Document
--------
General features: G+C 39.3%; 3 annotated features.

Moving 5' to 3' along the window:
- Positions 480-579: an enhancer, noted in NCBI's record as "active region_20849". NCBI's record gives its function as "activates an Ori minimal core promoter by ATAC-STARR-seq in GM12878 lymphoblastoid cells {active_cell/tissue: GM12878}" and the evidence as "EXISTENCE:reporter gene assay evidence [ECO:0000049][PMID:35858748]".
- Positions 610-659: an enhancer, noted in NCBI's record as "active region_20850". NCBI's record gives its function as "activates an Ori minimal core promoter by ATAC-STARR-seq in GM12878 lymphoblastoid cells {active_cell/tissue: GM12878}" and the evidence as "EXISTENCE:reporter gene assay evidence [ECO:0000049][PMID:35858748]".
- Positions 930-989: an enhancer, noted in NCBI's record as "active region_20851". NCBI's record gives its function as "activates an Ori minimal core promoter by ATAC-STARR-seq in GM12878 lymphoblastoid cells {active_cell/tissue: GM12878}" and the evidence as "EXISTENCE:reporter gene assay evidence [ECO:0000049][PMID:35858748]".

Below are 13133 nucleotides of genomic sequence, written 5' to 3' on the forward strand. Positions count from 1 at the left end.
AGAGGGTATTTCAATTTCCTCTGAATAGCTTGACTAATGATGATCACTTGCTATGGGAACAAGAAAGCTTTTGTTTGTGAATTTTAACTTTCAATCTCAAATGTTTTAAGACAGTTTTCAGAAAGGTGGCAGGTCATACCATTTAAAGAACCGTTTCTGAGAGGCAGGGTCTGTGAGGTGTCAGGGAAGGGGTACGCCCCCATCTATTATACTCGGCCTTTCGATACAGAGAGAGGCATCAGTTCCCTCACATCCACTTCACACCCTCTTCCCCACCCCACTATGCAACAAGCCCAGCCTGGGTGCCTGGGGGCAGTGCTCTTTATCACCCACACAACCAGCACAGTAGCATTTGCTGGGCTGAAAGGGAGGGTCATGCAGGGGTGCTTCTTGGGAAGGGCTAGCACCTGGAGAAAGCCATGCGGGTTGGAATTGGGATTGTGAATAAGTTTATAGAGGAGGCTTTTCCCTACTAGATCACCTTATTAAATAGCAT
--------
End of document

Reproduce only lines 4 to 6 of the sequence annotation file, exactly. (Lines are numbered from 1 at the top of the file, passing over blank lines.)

- Positions 610-659: an enhancer, noted in NCBI's record as "active region_20850". NCBI's record gives its function as "activates an Ori minimal core promoter by ATAC-STARR-seq in GM12878 lymphoblastoid cells {active_cell/tissue: GM12878}" and the evidence as "EXISTENCE:reporter gene assay evidence [ECO:0000049][PMID:35858748]".
- Positions 930-989: an enhancer, noted in NCBI's record as "active region_20851". NCBI's record gives its function as "activates an Ori minimal core promoter by ATAC-STARR-seq in GM12878 lymphoblastoid cells {active_cell/tissue: GM12878}" and the evidence as "EXISTENCE:reporter gene assay evidence [ECO:0000049][PMID:35858748]".

Below are 13133 nucleotides of genomic sequence, written 5' to 3' on the forward strand. Positions count from 1 at the left end.